Location: Anamosa, IA

PostPosted: Sun Apr 04, 2021 5:35 pm    Post subject: Re: Sequencer in Kross 2 vs Kronos / Nautilus sequencer Reply with quote

hans1966 wrote:
Hi Guys, I was wondering if there are relevant differences between Kross 2 and Kronos / Nautilus, in sequencer mode?

I'm asking because I'd like to create a song from scratch in sequencer mode, recording track by track and then assigning independent effects to each channel.

is this possible on the Kross 2, or is it exclusive to the higher models.

Another question: is there any chance they could increase the memory expansion from 128MB to 512MB in an upcoming software update?

Thanks in advance for your answers

Greetings.


The MIDI sequencer between the different keyboards are similar, but access and navigation while in sequencer mode are much different. This is due to the Nautilus and Kronos having touch screens and the Kross lack this.

You can still copy tracks, transpose tracks, and do just about everything else, with all three units.

The EFX structure between the Nautilus and Kronos are almost indentical, I believe. The EFX structure on the Kross is different because it only allows for up to 5 IFX to be used (versus the 12 or 16 on the Nautilus/Kronos - I am not sure if they offer 12 or 16 IFX). There is an MFX section on them as well, but the availability of FX is less on the Kross than the other two.

An example would be that you cannot use Reverb and Delay in MFX 1 and 2, respectively. You can on the others. The EFX section is more limited on the Kross.

With that said, you still have a lot of variation in the EFX section on the Kross and you can get great results from it, if you plan strategically.

You can create sequences in the Kross just as easily as you can in the others - maybe even more easily. Recording from a Program or a Combi is as easy as simply hitting the record button and it automatically sets up the sequencer for you. If you choose to start one from scratch, you can select from different templates for different styles of music and it will also set up the EFX for you, I believe.

When I go into the Kross to record, I usually just hit the record button, and start playing. When I am finished, I can edit the track, fix any wrong notes, and simply add another track(s) until I am done. It is really simple.

You can get great results from using the Kross sequencer. Once you are able to navigate around it pretty well, you will not have any problems. What can get a bit tedious is all of the button presses and HOW the sequencer works with those button presses. The touch screen on the Krome, Nautilus, and Kronos make things much easier. With that said, one has to keep in mind that the Kross is an entry-level offering, and as such, it will not offer all of the ease of use as the higher models do.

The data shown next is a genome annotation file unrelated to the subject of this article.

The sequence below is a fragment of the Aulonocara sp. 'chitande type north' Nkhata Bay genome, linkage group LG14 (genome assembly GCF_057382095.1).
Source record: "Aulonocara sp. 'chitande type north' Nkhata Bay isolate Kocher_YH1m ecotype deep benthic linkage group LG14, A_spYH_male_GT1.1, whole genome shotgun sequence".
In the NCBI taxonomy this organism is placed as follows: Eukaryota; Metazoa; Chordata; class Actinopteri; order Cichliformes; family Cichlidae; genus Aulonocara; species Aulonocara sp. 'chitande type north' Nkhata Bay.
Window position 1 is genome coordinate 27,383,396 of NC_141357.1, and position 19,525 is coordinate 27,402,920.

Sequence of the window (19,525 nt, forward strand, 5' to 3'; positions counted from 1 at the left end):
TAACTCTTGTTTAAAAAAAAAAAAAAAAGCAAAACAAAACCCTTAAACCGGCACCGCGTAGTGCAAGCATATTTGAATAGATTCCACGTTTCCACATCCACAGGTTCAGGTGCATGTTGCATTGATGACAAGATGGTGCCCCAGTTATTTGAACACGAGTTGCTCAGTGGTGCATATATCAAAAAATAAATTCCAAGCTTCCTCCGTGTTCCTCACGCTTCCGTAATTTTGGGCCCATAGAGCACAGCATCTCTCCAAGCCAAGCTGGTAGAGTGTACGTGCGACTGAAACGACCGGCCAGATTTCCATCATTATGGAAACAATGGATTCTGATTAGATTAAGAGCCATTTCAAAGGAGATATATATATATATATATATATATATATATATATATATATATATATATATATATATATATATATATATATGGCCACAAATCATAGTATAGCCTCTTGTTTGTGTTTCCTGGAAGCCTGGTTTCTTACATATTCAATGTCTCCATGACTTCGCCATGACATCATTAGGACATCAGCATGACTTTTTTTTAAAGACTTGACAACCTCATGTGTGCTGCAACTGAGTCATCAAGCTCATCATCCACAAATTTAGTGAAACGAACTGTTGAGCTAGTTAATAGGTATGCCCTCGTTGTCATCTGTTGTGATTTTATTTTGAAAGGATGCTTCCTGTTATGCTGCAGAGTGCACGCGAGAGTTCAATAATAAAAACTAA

With regard to increasing the sample memory, it may be more than simply offering a software update. They may actually have to add more memory to the Kross to increase it. I am not privy to the actual amount of total system memory on the Kross, but I am sure that they do not have 1Gb in there and they are simply limiting the amount of user space via software programming. It may require installation of new memory chips to increase that, and then they would have to program the OS to access that extra memory, etc...

Grace,
Harry
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Alesis Vortex Keytar, Alesis QS6.2, Alesis QSR, Alesis SR-16, Behringer Deepmind-12, Ensoniq Avista 7600, Ensoniq VFX, Ensoniq VFX-SD, Ensoniq SQ1+, (2) Ensoniq SQ-R+/32, Korg i3 (2020 Version), (2) Korg Kross 1-61, (2) Korg Kross 1-88, Korg Minilogue XD, Korg Minilogue XD Module, Korg M50-61, Korg PA700, Korg X5DR, Korg Z3, Kurzweil SP1, Lowrey EZP3 (bascially a Kawai), Roland D-05, Roland E-09, Waldorf Streichfett, Yamaha Reface CP, Yamaha Reface CS, Yamaha Reface DX, Yamaha Reface YC
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hans1966
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Joined: 07 Nov 2015
Posts: 187
Location: Cali- Colombia

PostPosted: Sun Apr 04, 2021 6:12 pm    Post subject: Reply with quote

Thank you very much Koekepan, and Harry for your detailed responses.

Now I know I was not wrong when choosing Kross 2, it is definitely a great machine for the price it is worth.

Make the decision to get a second keyboard (in this case Kross 2) for several reasons:

1. accompany my current arranger keyboard
2. Additional Sound Banks
3. MIDI configuration between both devices, for live performances, and last but not least.
4. use both keyboards, to create a kind of small professional recording studio.

now comes my questions:

How can I configure both devices to create a multiple MIDI / AUDIO recording?

How can I configure both keyboards, so that they reproduce specific sounds of each one, and be able to make an audio recording in good conditions?

The above questions are because both devices record AUDIO and MIDI (SX900 records WAV and MP 3, KROSS 2 WAV)

my last question about it (so as not to bother my friends anymore)

Is it possible to record AUDIO, from both sources in a single device (SX900, or KROSS 2) without resorting to external software?

In case it is not possible to do this on any of the devices mentioned above, the other alternative I have on hand is the Audacity software.